Phase modulation (PM) inherently emphasizes higher frequencies at 6 dB/octave, requiring PM receivers to de-emphasize the signal upon reception. In the early days of frequency modulation (FM), common PM receivers with in-built de-emphasis were sometimes re-purposed for FM. Artificially adding emphasis to FM signals prior to transmission made PM receivers more easily converted for FM, with the side benefit of substantially improving signal-to-noise ratio for FM.

http://www.repeater-builder.com/tech-info/pdemph-post.html

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What is meant by the term baseband in radio communications?
• The lowest frequency band that the transmitter or receiver covers
• The frequency components present in the modulating signal
• The unmodulated bandwidth of the transmitted signal
• The basic oscillator frequency in an FM transmitter that is multiplied to increase the deviation and carrier frequency

Baseband is commonly used to indicate the range (band) of source frequencies used to modulate the transmitted signal. So, while a 2 meter FM ham transceiver might have deviation of +/-5kHz and while that appears to be 10kHz bandwidth, the rate of change of frequency comprising the modulation means the actual bandwidth is probably up to 16kHz, all of this despite the fact that it probably has a baseband component of 5kHz or less, which is the actual modulating audio from zero to no more than five kHz.

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What are the principal frequencies that appear at the output of a mixer circuit?
• Two and four times the original frequency
• The sum, difference and square root of the input frequencies
• The two input frequencies along with their sum and difference frequencies
• 1.414 and 0.707 times the input frequency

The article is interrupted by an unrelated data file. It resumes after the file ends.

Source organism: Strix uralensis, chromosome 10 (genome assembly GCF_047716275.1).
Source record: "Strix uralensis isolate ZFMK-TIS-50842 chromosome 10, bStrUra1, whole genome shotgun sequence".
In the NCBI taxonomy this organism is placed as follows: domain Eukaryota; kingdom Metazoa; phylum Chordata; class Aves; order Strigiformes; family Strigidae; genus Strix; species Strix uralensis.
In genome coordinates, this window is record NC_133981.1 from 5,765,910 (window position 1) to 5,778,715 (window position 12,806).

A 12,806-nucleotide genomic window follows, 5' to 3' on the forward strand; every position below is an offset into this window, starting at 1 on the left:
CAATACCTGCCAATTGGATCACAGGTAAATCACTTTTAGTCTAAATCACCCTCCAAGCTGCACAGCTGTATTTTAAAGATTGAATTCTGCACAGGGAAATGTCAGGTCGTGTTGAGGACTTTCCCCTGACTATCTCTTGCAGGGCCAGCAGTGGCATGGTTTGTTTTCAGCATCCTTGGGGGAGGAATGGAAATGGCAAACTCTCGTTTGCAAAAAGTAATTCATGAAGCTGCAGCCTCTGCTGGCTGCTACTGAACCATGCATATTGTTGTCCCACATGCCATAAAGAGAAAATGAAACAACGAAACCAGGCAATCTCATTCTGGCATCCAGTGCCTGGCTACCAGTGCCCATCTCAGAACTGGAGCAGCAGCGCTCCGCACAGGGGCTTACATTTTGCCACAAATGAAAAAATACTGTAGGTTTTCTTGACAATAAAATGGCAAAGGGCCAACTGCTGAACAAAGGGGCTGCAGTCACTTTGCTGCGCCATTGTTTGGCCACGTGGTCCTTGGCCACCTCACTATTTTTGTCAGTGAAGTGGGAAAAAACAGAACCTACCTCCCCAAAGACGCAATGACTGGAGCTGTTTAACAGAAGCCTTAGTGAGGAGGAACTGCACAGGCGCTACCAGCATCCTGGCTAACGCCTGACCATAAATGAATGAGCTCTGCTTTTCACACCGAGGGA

The sum and difference frequencies are the frequencies added together and subtracted apart, i.e 10kHz + 15 kHz will mix to 25kHz and 5kHz

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What occurs when an excessive amount of signal energy reaches a mixer circuit?
• Spurious mixer products are generated
• Mixer blanking occurs
• Automatic limiting occurs
• A beat frequency is generated

Radio Frequency (RF) mixer circuits operate at radio wave frequencies and are designed for some maximum amount of input signal.

Think of what happens when you yell into a microphone on SSB - your voice won't sound louder, it will sound distorted. In this case, the spurious products are in the audio range. This is an example of an excessive amount of signal from the microphone going into an audio amplifier.

In an RF mixer, the effect is to generate mixer products which are not linear representations of the input signal. These are called "spurious mixer products" and can be at audio and RF frequencies.

So, we don't want the maximum amount of RF signal applied to a mixer, because it might exceed the design parameters and could generate spurious mixer products. We want the input to the mixer to be something that won't generate spurious mixer products.

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How does a diode detector function?
• By rectification and filtering of RF signals
• By breakdown of the Zener voltage
• By mixing signals with noise in the transition region of the diode
• By sensing the change of reactance in the diode with respect to frequency

A Diode Detector is the simplest way of demodulating AM signals. It operates by detecting the envelope of the incoming signal which it does by rectifying the signal. Current is allowed to flow through the diode in only one direction, giving either the positive or negative half of the envelope at the output.

The AM detector or demodulator includes a capacitor at the output. Its purpose is to remove any radio frequency components of the signal at the output (Read Filtering). The value is chosen so that it does not affect the audio base-band signal.

(mvs90)

Hint: Remember Rectification

kg5kou

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Which type of detector is used for demodulating SSB signals?
• Discriminator
• Phase detector
• Product detector
• Phase comparator

How to remember it, is both the question and answer have the word "detector", and you are detecting a product.

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What is a frequency discriminator stage in a FM receiver?
• An FM generator circuit
• A circuit for filtering two closely adjacent signals
• An automatic band-switching circuit
• A circuit for detecting FM signals

FM stands for Frequency Modulation and is a method of sending an audio signal by modulating the frequency of the signal. In order to convert that signal back to regular audio the receiver needs something that can discriminate (or detect) the changes in frequency.

Thus, the circuit that detects the FM signals is called a Frequency Discriminator (or sometimes Frequency Detector).